INTEGRATED COASTAL ZONE MANAGEMENT
||Introduction to ICZM | The Coastal Zone | What is Coastal Zone Management | The International Context ||
|INTRODUCTION TO INTEGRATED COASTAL ZONE MANAGEMENT|
This resource is governed by a number of different agencies and organisations who all have a vested interest in the resources available in the coastal zone. However, the management of the coastal zone is characterised by:
Man's activities affect the coastal ecosystem. Agriculture, industry and coastal settlements pollute the coast. Sand mining activities and mangrove conservations disrupt the coastal dynamics and contribute to erosion. Coastal zones require special attention from planners, environmental managers and decision-makers. Hence, ICZM has evolved in many coastal states world-wide. The principle of ICZM is to manage and conserve the natural resources of the coast, as well as to seek to integrate the social and economic concerns of the various stakeholders in the coastal areas.
Sustainable management of our physical environment is tin the best interest of the immediate coastal community, the wider community, and the world environment as a whole.
|THE COASTAL ZONE|
At an ICZM Project meeting in Kuching on the 27th of April 1998, the State Steering Committee agreed that the criteria for the Coastal Zone should be:
The coastline of Sarawak includes open mangrove, estuarine mangrove, open littoral, sheltered littoral, cresentric bays, pocket beaches, fringing coral, rock protected developed areas and unprotected developed areas. The coastline is subject to constant change as a result of the forces of erosion and accretion.
Importance of the zone
The coastal ecosystem is dynamic and changes when exposed to alterations in the social and economic activities performed there.
The coastal zone of Sarawak is the home of more than 82% of the inhabitants who directly and indirectly depend on the environment for resources.
Principal Coastal Elements of the Coastal Zone of Sarawak:
|WHAT IS COASTAL ZONE MANAGEMENT|
Integrated Coastal Zone Management is a system to manage the resources of the coastal zone through the collaborative participation of all affected economic sectors, government agencies and non-governmental organisations. It is based on the physical, socio-economic and political connections that make up the coastal zone.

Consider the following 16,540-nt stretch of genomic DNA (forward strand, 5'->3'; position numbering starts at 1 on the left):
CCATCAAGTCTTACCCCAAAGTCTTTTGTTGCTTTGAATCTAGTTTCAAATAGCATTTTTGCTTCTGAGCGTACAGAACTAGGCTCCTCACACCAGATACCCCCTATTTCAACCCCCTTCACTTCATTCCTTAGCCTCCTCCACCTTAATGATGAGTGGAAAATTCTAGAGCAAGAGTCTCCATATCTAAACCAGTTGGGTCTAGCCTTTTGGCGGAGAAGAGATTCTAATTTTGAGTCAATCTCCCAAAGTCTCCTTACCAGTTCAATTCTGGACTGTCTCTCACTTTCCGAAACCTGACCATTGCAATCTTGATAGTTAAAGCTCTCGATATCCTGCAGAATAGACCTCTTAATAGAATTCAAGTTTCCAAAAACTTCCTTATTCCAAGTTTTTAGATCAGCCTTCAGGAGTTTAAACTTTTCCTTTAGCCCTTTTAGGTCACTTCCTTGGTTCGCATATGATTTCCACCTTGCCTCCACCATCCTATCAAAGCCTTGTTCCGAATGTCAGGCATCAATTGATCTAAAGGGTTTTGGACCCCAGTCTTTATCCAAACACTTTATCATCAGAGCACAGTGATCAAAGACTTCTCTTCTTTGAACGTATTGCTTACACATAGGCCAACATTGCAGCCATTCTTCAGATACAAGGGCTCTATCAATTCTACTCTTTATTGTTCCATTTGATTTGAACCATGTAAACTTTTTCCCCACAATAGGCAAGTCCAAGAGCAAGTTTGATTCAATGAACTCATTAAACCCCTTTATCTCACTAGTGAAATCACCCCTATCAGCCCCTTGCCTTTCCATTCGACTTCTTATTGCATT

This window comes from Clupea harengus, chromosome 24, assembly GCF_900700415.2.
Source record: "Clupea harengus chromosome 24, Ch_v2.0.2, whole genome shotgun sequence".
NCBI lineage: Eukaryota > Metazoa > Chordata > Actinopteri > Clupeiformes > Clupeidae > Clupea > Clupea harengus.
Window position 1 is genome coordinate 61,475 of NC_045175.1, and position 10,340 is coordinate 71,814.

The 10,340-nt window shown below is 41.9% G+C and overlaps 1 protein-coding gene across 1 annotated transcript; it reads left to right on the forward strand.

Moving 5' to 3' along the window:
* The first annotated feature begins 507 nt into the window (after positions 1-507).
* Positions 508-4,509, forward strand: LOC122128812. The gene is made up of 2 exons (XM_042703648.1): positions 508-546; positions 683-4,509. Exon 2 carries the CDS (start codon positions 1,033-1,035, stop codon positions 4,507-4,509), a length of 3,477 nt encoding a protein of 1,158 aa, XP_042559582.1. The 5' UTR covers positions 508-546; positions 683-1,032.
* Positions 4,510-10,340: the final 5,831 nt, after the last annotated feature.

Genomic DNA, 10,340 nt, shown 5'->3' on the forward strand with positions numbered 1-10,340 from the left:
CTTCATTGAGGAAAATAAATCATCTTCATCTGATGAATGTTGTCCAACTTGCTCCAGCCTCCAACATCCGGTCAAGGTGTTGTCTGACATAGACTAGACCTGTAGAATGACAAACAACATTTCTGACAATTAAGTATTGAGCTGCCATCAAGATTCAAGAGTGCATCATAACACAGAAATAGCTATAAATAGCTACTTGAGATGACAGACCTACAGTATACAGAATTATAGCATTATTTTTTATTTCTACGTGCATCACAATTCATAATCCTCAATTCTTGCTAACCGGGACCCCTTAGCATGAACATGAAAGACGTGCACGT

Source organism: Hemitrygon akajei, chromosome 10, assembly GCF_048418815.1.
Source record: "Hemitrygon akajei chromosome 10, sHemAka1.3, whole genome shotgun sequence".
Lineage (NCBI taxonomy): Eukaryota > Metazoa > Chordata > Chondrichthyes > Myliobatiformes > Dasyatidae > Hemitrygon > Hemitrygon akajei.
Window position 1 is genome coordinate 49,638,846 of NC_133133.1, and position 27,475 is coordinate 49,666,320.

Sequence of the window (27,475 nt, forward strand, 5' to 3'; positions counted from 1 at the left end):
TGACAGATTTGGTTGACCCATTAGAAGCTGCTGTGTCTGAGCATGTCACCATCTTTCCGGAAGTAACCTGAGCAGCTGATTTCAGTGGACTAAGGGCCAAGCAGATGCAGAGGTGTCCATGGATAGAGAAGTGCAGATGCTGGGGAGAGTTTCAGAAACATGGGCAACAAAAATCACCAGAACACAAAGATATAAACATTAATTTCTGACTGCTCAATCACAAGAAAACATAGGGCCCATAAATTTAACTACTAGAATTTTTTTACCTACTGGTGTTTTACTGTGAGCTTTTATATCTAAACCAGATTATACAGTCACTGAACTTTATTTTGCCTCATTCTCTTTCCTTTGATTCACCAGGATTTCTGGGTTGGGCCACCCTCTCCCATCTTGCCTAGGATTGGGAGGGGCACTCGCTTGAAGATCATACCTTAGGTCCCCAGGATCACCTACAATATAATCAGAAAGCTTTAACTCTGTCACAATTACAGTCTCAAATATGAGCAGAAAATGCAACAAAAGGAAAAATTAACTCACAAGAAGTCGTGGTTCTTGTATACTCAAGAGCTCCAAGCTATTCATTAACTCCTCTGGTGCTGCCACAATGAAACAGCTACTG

ICZM can be seen as a continuous and dynamic process. It unites all stakeholders in developing and implementing an integrated plan with a co-ordinated strategy for allocation of environmental, socio-cultural and institutional resources. The aim is to achieve conservation and sustainable multiple use of the coastal zone.Back to Top
|THE INTERNATIONAL CONTEXT|
Malaysia is a signatory of the Rio de Janeiro policy statement and as such has vowed to uphold certain principles of environmental management.
Policy Principles of the Rio de Janeiro Conference include:
The coastal environments of most ASEAN member states are subject to increasing pressures due to human and commercial development. Consequently, more and more nations acknowledge the need for Coastal Zone Management as the means to sustain and conserve the coastal environment for the future. Some ASEAN countries, e.g. Brunei, Singapore and the Philippines have already incorporated the principles of ICZM into their environmental strategies, and others such as Indonesia, Thailand and Cambodia are at difference stages of implementation.
In Malaysia, ICZM projects have been undertaken in Sarawak, Penang and Sabah.
At the national level a Coastal Zone Management Policy is currently being drafted. The ICZM Policy will be accompanied by a number of regulating mechanisms to ensure policy enforcement and implementation.
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